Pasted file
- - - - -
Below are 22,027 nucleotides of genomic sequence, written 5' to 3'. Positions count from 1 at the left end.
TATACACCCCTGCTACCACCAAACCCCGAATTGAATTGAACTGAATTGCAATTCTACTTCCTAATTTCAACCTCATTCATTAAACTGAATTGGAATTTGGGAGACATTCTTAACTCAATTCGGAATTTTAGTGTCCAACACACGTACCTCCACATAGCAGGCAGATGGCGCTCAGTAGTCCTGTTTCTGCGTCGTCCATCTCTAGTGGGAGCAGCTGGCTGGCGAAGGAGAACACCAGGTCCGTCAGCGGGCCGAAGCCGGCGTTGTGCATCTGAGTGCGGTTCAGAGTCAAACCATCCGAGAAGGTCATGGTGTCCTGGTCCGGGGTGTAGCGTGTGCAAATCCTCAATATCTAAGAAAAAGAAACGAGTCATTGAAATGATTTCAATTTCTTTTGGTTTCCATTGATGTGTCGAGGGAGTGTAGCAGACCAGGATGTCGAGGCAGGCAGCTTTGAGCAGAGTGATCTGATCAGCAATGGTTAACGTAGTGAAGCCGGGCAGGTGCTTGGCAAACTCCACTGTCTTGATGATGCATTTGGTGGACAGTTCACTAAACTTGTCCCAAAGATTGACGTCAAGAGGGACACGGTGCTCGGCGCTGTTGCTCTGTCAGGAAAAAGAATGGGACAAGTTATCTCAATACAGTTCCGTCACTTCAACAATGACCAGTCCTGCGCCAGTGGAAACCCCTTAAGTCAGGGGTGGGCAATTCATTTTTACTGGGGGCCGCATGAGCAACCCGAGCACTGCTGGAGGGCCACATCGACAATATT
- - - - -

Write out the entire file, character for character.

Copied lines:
Below are 22,027 nucleotides of genomic sequence, written 5' to 3'. Positions count from 1 at the left end.
TATACACCCCTGCTACCACCAAACCCCGAATTGAATTGAACTGAATTGCAATTCTACTTCCTAATTTCAACCTCATTCATTAAACTGAATTGGAATTTGGGAGACATTCTTAACTCAATTCGGAATTTTAGTGTCCAACACACGTACCTCCACATAGCAGGCAGATGGCGCTCAGTAGTCCTGTTTCTGCGTCGTCCATCTCTAGTGGGAGCAGCTGGCTGGCGAAGGAGAACACCAGGTCCGTCAGCGGGCCGAAGCCGGCGTTGTGCATCTGAGTGCGGTTCAGAGTCAAACCATCCGAGAAGGTCATGGTGTCCTGGTCCGGGGTGTAGCGTGTGCAAATCCTCAATATCTAAGAAAAAGAAACGAGTCATTGAAATGATTTCAATTTCTTTTGGTTTCCATTGATGTGTCGAGGGAGTGTAGCAGACCAGGATGTCGAGGCAGGCAGCTTTGAGCAGAGTGATCTGATCAGCAATGGTTAACGTAGTGAAGCCGGGCAGGTGCTTGGCAAACTCCACTGTCTTGATGATGCATTTGGTGGACAGTTCACTAAACTTGTCCCAAAGATTGACGTCAAGAGGGACACGGTGCTCGGCGCTGTTGCTCTGTCAGGAAAAAGAATGGGACAAGTTATCTCAATACAGTTCCGTCACTTCAACAATGACCAGTCCTGCGCCAGTGGAAACCCCTTAAGTCAGGGGTGGGCAATTCATTTTTACTGGGGGCCGCATGAGCAACCCGAGCACTGCTGGAGGGCCACATCGACAATATT